Andrew Alderson

Andrew Alderson is a sport writer for the Herald on Sunday.

Cricket: Fixing won't die off - Modi

Former IPL chairman Lalit Modi wants stronger match-fixing deterrents. Photo / AFP
Former IPL chairman Lalit Modi wants stronger match-fixing deterrents. Photo / AFP

Former Indian Premier League chief Lalit Modi is "keeping all options open" as he monitors the International Cricket Council's match-fixing investigation involving former New Zealand players Chris Cairns, Daryl Tuffey and Lou Vincent. Cairns cleared his name last year in the London High Court after Modi tweeted allegations in January 2010 that the former New Zealand cricketer was a match-fixer.

The onus was on Modi to prove his tweet was justified. The judge, Justice David Bean, said Modi had "singularly failed to provide any reliable evidence" and awarded Cairns damages of £90,000 (then about $175,000), with Modi paying Cairns' costs of more than $770,000.

Speaking to the Herald on Sunday from his London base yesterday, Modi exercised caution in his latest response. On Friday, Cairns' barrister Andrew Fitch-Holland said they were issuing Modi with a letter reminding him of an injunction he is not to speak on the matter.

"I can't talk because of the libel suit," Modi says. "All I can say is this is obviously a big investigation, without a doubt.

I'm in the process of gathering information and have already spent a day with my lawyers. These would be shocking revelations if true, but they need to be proven.

"Match-fixing is the single biggest menace to cricket - and any other sport for that matter. The practice is more and more prevalent because [in India] gambling is an ungoverned vehicle for money to be laundered.

There are also not enough global restrictionsto make it disappear."

"Unfortunately it's not going to disappear given the money involved. The problem is potentially in every game and every format. There are two concerns for the people connected; first they try to induce you, then they try to intimidate you. The syndicates involved use any means to extract information."

According to Bookie Gambler Fixer Spy a book on match-fixing written by Ed Hawkins, one infamous case occurred in Dubai during January 2003 ahead of the World Cup in South Africa. Renowned match-fixer Sharad Shetty of Mumbai's D-Company gang was shot dead in the snooker hall of the Indian Club in a hit ordered by rivals.

Modi has suffered death threats and will not return to India until he can be guaranteed better security. There are suggestions he and his family travel in bulletproof vehicles.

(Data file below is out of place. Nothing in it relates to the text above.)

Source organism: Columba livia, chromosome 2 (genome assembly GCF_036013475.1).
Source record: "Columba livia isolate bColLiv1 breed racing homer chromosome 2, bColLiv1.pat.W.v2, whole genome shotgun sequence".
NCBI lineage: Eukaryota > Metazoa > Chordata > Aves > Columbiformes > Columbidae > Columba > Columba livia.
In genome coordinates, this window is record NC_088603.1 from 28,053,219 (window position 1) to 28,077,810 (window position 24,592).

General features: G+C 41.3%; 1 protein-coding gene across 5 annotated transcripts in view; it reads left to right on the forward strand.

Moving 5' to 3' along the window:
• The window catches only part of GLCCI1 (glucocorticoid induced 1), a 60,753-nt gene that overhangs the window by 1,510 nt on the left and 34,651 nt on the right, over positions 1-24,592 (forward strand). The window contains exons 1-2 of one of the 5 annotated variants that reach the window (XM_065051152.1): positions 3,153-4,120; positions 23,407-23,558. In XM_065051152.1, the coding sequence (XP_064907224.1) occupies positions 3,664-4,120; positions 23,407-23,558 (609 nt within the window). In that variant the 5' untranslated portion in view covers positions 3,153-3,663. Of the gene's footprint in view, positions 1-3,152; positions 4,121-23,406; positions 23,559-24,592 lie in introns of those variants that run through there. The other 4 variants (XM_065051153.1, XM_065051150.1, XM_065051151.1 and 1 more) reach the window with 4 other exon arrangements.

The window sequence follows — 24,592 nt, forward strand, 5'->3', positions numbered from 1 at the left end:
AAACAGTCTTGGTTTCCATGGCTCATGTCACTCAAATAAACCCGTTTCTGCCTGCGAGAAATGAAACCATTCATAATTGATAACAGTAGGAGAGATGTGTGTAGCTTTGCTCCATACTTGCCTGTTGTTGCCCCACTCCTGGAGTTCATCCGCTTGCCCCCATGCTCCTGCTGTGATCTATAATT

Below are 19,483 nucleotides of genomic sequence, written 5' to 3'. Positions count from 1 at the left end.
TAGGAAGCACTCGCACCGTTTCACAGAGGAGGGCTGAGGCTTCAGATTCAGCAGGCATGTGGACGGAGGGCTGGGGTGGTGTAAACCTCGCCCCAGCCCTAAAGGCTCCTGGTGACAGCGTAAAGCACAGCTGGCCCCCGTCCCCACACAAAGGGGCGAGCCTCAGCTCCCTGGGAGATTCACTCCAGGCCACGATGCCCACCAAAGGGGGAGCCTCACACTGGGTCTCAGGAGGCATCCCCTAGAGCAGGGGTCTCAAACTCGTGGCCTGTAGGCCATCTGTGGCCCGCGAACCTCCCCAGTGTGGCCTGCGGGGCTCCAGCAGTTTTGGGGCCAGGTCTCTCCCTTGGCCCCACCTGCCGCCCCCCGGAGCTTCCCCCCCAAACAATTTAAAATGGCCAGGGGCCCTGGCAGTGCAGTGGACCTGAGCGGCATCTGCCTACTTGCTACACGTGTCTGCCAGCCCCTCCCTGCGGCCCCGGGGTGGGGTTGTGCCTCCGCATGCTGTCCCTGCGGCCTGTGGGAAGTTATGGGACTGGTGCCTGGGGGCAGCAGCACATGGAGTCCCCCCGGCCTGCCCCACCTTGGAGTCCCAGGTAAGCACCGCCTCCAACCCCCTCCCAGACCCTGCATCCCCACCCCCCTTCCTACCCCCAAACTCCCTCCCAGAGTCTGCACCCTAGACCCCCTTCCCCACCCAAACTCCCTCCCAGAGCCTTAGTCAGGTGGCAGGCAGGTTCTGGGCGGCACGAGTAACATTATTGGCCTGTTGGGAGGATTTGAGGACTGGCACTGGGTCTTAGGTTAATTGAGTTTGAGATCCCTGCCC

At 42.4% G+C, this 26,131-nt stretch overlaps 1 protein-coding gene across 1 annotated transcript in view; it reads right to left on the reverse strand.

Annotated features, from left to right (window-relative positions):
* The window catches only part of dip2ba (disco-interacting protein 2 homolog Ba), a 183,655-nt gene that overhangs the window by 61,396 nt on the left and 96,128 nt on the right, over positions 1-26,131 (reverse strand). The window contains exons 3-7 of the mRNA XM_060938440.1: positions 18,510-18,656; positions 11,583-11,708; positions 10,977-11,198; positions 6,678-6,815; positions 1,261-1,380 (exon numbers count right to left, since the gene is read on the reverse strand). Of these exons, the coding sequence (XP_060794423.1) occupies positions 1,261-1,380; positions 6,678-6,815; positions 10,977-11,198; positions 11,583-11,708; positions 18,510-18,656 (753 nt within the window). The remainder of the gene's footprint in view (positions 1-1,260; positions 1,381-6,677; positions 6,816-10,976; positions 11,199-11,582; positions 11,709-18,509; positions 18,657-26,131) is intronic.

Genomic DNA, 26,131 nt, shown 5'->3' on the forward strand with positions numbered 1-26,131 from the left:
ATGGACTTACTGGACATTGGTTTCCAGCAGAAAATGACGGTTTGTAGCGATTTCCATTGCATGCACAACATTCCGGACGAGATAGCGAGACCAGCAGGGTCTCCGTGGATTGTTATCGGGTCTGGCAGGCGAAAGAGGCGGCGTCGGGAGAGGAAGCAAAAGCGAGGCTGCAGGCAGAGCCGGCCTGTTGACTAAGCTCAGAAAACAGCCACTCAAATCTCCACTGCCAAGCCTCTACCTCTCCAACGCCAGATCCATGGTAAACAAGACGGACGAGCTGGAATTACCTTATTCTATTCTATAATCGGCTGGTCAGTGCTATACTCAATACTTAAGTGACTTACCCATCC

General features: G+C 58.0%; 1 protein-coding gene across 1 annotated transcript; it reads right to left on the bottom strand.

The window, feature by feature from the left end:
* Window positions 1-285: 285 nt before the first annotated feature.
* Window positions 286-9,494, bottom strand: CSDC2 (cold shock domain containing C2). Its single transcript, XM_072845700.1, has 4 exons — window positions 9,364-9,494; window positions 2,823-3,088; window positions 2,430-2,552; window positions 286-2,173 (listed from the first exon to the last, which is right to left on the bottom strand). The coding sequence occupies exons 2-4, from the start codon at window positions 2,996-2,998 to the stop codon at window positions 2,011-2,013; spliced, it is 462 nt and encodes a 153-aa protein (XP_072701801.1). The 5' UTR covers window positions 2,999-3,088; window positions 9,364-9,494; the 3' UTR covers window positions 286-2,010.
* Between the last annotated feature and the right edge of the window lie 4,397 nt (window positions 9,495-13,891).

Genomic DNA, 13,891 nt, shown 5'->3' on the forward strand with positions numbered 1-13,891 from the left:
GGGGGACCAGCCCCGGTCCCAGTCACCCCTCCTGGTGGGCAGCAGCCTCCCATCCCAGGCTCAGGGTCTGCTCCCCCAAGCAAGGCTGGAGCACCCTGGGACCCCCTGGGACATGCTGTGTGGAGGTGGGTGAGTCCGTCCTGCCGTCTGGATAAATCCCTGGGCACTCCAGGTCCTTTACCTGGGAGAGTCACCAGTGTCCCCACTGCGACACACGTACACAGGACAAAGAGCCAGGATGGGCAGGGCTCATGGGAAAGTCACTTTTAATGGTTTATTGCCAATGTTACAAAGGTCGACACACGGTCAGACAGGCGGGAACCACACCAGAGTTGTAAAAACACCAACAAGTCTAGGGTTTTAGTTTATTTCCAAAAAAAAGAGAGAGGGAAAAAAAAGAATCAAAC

Modi wants stronger match-fixing deterrents: "The [Indian] government needs laws which put people in jail. It is no different to insider trading. They [the fixers] target young, impressionable cricketers and it affects young fans. People look up to cricketers as idols.

"I would legalise betting in India to reduce the mafia-type involvement and subject it to stricter regulations because it is ungoverned territory at the moment which makes it like the wild old days in Las Vegas.

"Millions of dollars of bets are placed on matches and devious, underhand bookmakers take advantage. We've coined the term match-fixing but it's not often about the result; it's the sessions of games.

"A bookmaker can predict the odds so much better if they've got a player in their back pocket. It is not necessarily restricted to T20 matches either. If they've recruited a player, they can lay a bet over sessions and it doesn't matter what form they're playing. Seizing on the human nature for greed is more important than the format."

Modi says the ICC and governments are not putting suitable prevention measures in place.

"It is an issue which needs 24/7 attention; they need to employ betting experts. For instance, in business, would you go into any form of trading without the advice of an analyst? No. In the business of cricket or any sport, you need people who understand how betting works because it is big business, a parallel economy, if you like.

"When I ran the Indian Premier League we took precautionary measures like trading the players every three years and introducing salary caps - because unpredictability is critical. We didn't want a Manchester United situation [in English Premier league football] where one team dominates. My feeling is if you hit a sport [with match-fixing], that sport will die.

"The ICL [Indian Cricket League] fell on that basis. Fans want nothing to do with a predictable game.

"We need governments to put in place stringent insider trading laws. Examples need to be made with a zero-tolerance policy. The players are the lowest hanging fruit. Fixers get to them, induce them and if they don't co-operate in future they tread on them. India should be employing a whole anti-corruption department. The police have information, a lot of administrators have information, but they don't want to rock the boat."

Modi works for his multi-million dollar family business Modi Enterprises. He says while cricket was "just a hobby", he hopes to resume a role in the sport in future.

- Herald on Sunday

© Copyright 2014, APN New Zealand Limited

Assembled by: (static) on red akl_n3 at 23 Aug 2014 18:24:03 Processing Time: 556ms